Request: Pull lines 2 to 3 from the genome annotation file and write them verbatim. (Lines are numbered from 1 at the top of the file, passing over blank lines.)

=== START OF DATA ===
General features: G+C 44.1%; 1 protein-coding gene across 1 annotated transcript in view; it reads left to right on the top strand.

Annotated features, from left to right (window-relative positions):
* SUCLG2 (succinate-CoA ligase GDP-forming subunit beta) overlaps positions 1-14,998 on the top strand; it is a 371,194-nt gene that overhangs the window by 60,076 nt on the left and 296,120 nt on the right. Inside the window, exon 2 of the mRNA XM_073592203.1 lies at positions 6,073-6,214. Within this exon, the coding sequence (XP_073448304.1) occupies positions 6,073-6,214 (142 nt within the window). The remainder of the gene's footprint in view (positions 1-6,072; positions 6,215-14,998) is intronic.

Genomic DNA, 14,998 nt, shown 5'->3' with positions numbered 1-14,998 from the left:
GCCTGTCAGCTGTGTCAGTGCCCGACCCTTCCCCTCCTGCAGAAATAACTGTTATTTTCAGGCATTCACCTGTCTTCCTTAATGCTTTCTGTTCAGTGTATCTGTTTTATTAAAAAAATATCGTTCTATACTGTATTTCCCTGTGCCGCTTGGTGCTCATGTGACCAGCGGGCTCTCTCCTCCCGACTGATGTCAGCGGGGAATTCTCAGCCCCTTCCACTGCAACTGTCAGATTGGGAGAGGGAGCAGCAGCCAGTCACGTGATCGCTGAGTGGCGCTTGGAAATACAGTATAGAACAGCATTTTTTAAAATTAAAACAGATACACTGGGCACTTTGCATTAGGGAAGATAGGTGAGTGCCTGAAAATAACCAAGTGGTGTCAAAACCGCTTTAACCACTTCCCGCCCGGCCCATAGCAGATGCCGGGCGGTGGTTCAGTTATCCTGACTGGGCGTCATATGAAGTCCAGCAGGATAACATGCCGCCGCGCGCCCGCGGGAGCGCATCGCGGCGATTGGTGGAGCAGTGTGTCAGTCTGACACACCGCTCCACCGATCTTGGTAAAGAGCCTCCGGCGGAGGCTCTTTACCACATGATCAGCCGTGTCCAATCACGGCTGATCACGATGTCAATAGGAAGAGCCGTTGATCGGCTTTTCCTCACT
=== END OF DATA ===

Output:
Annotated features, from left to right (window-relative positions):
* SUCLG2 (succinate-CoA ligase GDP-forming subunit beta) overlaps positions 1-14,998 on the top strand; it is a 371,194-nt gene that overhangs the window by 60,076 nt on the left and 296,120 nt on the right. Inside the window, exon 2 of the mRNA XM_073592203.1 lies at positions 6,073-6,214. Within this exon, the coding sequence (XP_073448304.1) occupies positions 6,073-6,214 (142 nt within the window). The remainder of the gene's footprint in view (positions 1-6,072; positions 6,215-14,998) is intronic.